FCSA criticises IFS tax report claims

 In Business

Another major organisation representing contracting professionals has criticised the recent report from the Institute for Fiscal Studies (IFS) for misleadingly claiming that freelancers and the self-employed are gaining unfair tax and National Insurance Contribution (NIC) advantages over the employed.

The Freelancer and Contractor Services Association (FCSA), an Umbrella Company trade association, has now joined the Association of Independent Professionals and the Self-Employed (IPSE), a contractor body, in exposing flaws in the IFS’ reasoning.

Earlier this week, IPSE CEO Chris Bryce described the IFS report as ‘ludicrous’ for failing to appreciate the enormous differences between employed and self-employed/freelancer statuses. Many self-employed freelancers, he said, receive no pay for sick leave, no company benefits, no paid training, no pension and no certainty of a subsequent job when their current contract ends.

The FCSA focused on the IFS’ claim that there is a need for alignment between the differential NIC rates between employed and self-employed people, as there are negligible differences in NIC funding for both groups.

This argument, the FCSA says, is “fundamentally flawed” because the self-employed have no access to a raft of NIC-funded state benefits. These include sick pay and unemployment benefits as well as substantially lower maternity pay than conventional employees, who receive a minimum of 57 per cent more than self-employed freelancers.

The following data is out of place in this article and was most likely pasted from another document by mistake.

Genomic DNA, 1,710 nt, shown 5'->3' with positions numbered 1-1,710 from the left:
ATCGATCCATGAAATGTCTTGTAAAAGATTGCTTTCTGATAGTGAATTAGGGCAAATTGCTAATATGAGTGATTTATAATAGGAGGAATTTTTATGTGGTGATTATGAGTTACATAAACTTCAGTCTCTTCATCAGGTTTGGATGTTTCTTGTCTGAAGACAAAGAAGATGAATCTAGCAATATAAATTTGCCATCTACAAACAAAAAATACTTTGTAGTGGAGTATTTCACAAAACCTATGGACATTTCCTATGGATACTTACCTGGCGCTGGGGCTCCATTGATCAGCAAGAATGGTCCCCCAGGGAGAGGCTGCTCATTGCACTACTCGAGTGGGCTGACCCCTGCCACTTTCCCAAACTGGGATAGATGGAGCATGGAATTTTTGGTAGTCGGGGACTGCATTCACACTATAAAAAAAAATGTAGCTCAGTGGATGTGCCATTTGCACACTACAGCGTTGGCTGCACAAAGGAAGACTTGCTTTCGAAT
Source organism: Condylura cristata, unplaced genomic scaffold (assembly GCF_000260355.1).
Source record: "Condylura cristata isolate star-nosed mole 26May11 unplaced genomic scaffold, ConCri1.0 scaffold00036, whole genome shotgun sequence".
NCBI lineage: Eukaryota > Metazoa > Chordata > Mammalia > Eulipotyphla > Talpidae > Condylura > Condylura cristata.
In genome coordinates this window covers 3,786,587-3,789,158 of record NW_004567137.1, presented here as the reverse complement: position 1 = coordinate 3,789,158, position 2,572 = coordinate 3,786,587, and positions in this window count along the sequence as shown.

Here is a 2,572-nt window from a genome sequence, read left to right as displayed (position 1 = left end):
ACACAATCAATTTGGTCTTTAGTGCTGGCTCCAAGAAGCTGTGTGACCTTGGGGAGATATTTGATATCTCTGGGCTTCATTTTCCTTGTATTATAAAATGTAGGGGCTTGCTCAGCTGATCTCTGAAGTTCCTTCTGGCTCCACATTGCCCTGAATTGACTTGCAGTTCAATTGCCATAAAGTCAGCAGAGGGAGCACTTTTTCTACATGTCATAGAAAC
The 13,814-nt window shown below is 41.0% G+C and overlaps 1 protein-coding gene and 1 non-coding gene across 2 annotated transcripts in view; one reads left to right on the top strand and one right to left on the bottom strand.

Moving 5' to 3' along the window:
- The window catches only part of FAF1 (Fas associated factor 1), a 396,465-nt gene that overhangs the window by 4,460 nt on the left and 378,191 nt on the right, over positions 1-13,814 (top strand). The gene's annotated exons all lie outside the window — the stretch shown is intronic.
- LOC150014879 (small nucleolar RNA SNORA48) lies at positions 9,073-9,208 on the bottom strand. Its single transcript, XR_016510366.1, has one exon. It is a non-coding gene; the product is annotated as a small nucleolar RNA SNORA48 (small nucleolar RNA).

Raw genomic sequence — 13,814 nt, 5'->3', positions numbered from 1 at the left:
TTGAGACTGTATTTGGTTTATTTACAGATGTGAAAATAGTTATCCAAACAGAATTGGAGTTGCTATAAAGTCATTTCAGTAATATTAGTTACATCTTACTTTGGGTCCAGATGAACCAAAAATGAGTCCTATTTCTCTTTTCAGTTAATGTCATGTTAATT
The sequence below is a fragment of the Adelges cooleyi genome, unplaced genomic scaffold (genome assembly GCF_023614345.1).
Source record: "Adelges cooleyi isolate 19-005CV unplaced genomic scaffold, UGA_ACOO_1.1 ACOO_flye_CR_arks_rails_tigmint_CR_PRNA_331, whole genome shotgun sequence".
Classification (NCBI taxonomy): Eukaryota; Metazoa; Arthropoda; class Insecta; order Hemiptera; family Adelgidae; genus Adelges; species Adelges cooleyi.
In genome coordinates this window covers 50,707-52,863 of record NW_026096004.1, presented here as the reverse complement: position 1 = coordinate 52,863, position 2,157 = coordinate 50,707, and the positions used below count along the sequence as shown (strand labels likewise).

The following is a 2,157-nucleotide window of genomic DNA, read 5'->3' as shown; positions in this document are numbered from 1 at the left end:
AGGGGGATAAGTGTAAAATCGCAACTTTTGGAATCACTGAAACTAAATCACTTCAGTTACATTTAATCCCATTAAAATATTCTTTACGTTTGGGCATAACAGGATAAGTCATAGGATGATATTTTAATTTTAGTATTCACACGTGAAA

The IFS’ claim that those who are self-employed have identical entitlements to the new  state pension also comes under fire from the FCSA, which points out that these contractors are not included in the new auto-enrolment policy. The new scheme means that the self-employed have no access to the tax relief that employees enjoy. Additionally, they are required to pay a minimum of 35 years of NICs if they are to obtain the state pension. Many are simply not in a position to do this, so the current arrangements hardly constitute an equal playing field.

Describing the IFS’ position that employees are being penalised by the NIC system as “wholly unjustified,” the FCSA’s CEO, Julia Kermode, said that the Institute should re-examine their figures to identify the differential benefits available to the two categories of worker that account for the different NIC rates paid.

She added: “Freelancers and contractors are the backbone of our economy and have been propping up UK plc since the recession, and they should be celebrated and supported, not chastised and penalised. It is worth pointing out that the self-employed do not want or expect these state benefits, but if the NIC rates are to be aligned, then at the very least, the access to benefits needs to be matched. And that could cost the UK Government dearly.”

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